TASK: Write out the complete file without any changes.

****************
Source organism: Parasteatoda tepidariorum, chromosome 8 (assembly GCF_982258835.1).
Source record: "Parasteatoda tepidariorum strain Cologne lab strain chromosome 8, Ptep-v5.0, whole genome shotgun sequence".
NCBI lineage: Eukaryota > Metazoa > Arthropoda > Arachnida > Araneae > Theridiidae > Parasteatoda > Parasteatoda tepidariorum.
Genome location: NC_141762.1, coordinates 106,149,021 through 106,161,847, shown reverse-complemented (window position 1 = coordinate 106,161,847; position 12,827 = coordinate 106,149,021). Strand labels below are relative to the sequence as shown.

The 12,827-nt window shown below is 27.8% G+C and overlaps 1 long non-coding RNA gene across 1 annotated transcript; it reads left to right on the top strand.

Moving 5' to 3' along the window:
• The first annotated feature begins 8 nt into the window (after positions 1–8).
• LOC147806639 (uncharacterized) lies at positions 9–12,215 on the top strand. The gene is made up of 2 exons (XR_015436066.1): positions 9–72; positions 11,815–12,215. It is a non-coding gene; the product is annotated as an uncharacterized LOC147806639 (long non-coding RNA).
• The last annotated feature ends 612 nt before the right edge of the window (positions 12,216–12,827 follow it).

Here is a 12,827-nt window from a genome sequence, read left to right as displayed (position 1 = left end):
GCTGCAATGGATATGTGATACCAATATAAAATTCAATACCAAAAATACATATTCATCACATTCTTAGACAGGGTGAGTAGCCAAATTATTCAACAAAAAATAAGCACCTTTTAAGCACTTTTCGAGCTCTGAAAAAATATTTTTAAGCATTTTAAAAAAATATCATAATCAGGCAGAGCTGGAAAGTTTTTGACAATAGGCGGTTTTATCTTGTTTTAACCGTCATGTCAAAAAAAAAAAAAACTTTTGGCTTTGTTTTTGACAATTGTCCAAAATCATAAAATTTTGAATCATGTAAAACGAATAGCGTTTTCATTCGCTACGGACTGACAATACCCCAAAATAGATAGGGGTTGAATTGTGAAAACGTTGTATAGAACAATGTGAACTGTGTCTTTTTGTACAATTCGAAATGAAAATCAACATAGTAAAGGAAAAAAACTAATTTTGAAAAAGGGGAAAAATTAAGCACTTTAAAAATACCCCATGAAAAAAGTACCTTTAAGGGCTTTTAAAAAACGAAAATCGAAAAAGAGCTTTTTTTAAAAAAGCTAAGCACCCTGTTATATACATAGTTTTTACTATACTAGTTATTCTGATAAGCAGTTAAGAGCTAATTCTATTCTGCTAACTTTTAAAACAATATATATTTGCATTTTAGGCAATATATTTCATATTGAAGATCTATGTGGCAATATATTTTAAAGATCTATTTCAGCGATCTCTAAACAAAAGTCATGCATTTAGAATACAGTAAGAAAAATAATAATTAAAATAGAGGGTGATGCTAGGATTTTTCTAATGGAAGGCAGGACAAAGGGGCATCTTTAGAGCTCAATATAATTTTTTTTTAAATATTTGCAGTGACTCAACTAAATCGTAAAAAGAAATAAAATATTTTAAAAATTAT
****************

Source organism: Parasteatoda tepidariorum, chromosome 8 (assembly GCF_982258835.1).
Source record: "Parasteatoda tepidariorum strain Cologne lab strain chromosome 8, Ptep-v5.0, whole genome shotgun sequence".
NCBI lineage: Eukaryota > Metazoa > Arthropoda > Arachnida > Araneae > Theridiidae > Parasteatoda > Parasteatoda tepidariorum.
Genome location: NC_141762.1, coordinates 106,149,021 through 106,161,847, shown reverse-complemented (window position 1 = coordinate 106,161,847; position 12,827 = coordinate 106,149,021). Strand labels below are relative to the sequence as shown.

The 12,827-nt window shown below is 27.8% G+C and overlaps 1 long non-coding RNA gene across 1 annotated transcript; it reads left to right on the top strand.

Moving 5' to 3' along the window:
• The first annotated feature begins 8 nt into the window (after positions 1–8).
• LOC147806639 (uncharacterized) lies at positions 9–12,215 on the top strand. The gene is made up of 2 exons (XR_015436066.1): positions 9–72; positions 11,815–12,215. It is a non-coding gene; the product is annotated as an uncharacterized LOC147806639 (long non-coding RNA).
• The last annotated feature ends 612 nt before the right edge of the window (positions 12,216–12,827 follow it).

Here is a 12,827-nt window from a genome sequence, read left to right as displayed (position 1 = left end):
GCTGCAATGGATATGTGATACCAATATAAAATTCAATACCAAAAATACATATTCATCACATTCTTAGACAGGGTGAGTAGCCAAATTATTCAACAAAAAATAAGCACCTTTTAAGCACTTTTCGAGCTCTGAAAAAATATTTTTAAGCATTTTAAAAAAATATCATAATCAGGCAGAGCTGGAAAGTTTTTGACAATAGGCGGTTTTATCTTGTTTTAACCGTCATGTCAAAAAAAAAAAAAACTTTTGGCTTTGTTTTTGACAATTGTCCAAAATCATAAAATTTTGAATCATGTAAAACGAATAGCGTTTTCATTCGCTACGGACTGACAATACCCCAAAATAGATAGGGGTTGAATTGTGAAAACGTTGTATAGAACAATGTGAACTGTGTCTTTTTGTACAATTCGAAATGAAAATCAACATAGTAAAGGAAAAAAACTAATTTTGAAAAAGGGGAAAAATTAAGCACTTTAAAAATACCCCATGAAAAAAGTACCTTTAAGGGCTTTTAAAAAACGAAAATCGAAAAAGAGCTTTTTTTAAAAAAGCTAAGCACCCTGTTATATACATAGTTTTTACTATACTAGTTATTCTGATAAGCAGTTAAGAGCTAATTCTATTCTGCTAACTTTTAAAACAATATATATTTGCATTTTAGGCAATATATTTCATATTGAAGATCTATGTGGCAATATATTTTAAAGATCTATTTCAGCGATCTCTAAACAAAAGTCATGCATTTAGAATACAGTAAGAAAAATAATAATTAAAATAGAGGGTGATGCTAGGATTTTTCTAATGGAAGGCAGGACAAAGGGGCATCTTTAGAGCTCAATATAATTTTTTTTTAAATATTTGCAGTGACTCAACTAAATCGTAAAAAGAAATAAAATATTTTAAAAATTAT